950 words - 4 pages , “Thy shores are empires, change in all save thee-/ Assyria, Greece, Rome, Carthage, what are they” (37–38)? In this sentence, the writer tries to say that even though all those powerful and important cities are gone, the ocean always stays in the same position and eternally dominates the world. He concludes, “Time writes no wrinkle on thine azure brow – Such as creation’s dawn beheld, thou rollest now” (44–45). Therefore, the ocean’s greatest power

Teaching to the Test Gets an ‘F

1049 words - 4 pages In the article “Teaching to the Test Gets an ‘F’” by Steven Slon, Slon, discusses the issue of creativity in schools and how student creativity and futures are in jeopardy. Slon talks about how he, himself, has witnessed the destruction of creativity firsthand with his own son. Slon also brings up a conversation he had with Sir Ken Robinson about the current status of American education such as needs, wants, and expectations of the adult world

Using two paragraphs, from book 2 of the Prelude Illustrate how Wordsworth has learned to appreciate Nature for her own sake

1400 words - 6 pages . Wordsworth believed in Romantic ideas, he liked to have his individual freedom so to explore the natural world and his own imagination; which is noticeable when he states "A quiet independence of the heart;" and "taught to feel, perhaps to much, the self-sufficient power of solitude." Wordsworth had an unusual relationship with Nature; the word "taught" seems to imply Nature acted as a teacher, teaching Wordsworth to appreciate his surroundings. This

Teaching From Paul's Epistle to the Romans

1089 words - 4 pages The Epistle of Paul is the foundation and the most absolute book in the New Testament. Its historical impact is unequaled by any book possibly due to its international appeal. Although it is referred to as a book, Romans was actually an occasional letter. "Paul was a Roman citizen (Acts 22:28) and a strict Pharisee, a Hebrew of Hebrews (Acts 23:6); He studied under Gamaliel, one of the most famous Jewish rabbis at Jerusalem" (Towns & Gutierrez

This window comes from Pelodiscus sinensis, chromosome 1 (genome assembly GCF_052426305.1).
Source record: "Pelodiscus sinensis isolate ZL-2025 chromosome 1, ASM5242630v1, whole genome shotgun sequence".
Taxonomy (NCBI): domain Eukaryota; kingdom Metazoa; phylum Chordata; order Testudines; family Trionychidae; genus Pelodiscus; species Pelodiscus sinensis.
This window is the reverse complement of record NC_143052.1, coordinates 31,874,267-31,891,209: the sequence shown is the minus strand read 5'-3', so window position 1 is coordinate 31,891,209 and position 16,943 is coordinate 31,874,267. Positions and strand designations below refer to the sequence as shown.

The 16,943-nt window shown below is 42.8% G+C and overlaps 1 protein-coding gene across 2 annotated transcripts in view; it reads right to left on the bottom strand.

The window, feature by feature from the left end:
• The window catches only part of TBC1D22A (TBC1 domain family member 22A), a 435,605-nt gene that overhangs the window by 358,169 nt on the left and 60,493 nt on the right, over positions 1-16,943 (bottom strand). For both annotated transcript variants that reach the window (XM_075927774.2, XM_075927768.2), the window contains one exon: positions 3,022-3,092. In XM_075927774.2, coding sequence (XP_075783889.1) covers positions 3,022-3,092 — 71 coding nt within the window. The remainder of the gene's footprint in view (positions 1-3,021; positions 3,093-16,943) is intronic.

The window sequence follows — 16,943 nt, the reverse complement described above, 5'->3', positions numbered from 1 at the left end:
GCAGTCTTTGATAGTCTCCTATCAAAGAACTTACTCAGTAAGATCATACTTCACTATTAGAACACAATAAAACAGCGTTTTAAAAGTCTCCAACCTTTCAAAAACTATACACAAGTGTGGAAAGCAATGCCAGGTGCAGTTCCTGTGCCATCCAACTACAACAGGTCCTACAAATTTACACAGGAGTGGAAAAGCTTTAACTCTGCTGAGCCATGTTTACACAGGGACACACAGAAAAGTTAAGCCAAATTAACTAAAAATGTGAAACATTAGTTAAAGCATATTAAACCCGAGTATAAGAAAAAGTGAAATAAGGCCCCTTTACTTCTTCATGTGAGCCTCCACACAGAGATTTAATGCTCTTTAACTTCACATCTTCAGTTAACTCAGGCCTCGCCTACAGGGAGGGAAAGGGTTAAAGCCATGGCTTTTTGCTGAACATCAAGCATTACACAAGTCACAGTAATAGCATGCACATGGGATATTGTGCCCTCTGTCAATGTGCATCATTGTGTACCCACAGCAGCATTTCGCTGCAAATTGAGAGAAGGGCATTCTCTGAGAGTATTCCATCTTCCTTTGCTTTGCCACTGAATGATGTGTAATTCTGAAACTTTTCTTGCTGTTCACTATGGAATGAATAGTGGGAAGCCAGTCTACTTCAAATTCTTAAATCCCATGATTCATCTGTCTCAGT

To Change the World

2443 words - 10 pages , however, this isn’t a good view of power or of the role of the Christian in society. First, power isn’t monopolized the way that we tend to think. Individuals throughout society have power and social influence in their neighborhoods, offices and communities. There are forms of power distributed throughout all of society, from the family to the state. Second, the church is to reflect Christ’s teaching to the world, which looks different than

T.S Eliot- An personal response to the poetry of Eliot

1378 words - 6 pages the struggle of an individual to preserve his particular morals and values against those of modern society. Eliot ends preludes by reaffirming his previous moods, leaving us with a sentiment that the actions of the world are full of desolation and despair.I found Eliot's blending of allusive references and vernacular speech in his poetry very interesting. His language is designed to jolt. He seems to delight in mimicking everyday speech and

Allusions to God in the Poetry of Gerard Manley Hopkins

1765 words - 7 pages writing his poetry, many were searching to prove or dis-prove the existence of God. Hopkins is encouraging people to just look “The world is charged with the grandeur of God.” (1). There is proof everywhere, not in the morals of men, but in the “greatness” of God. Hopkins is wanting people to ask themselves, why? In the midst of all this visible energy “shining from shook foil”, then “…Why do men then now not reck his rod?” (4) Hopkins also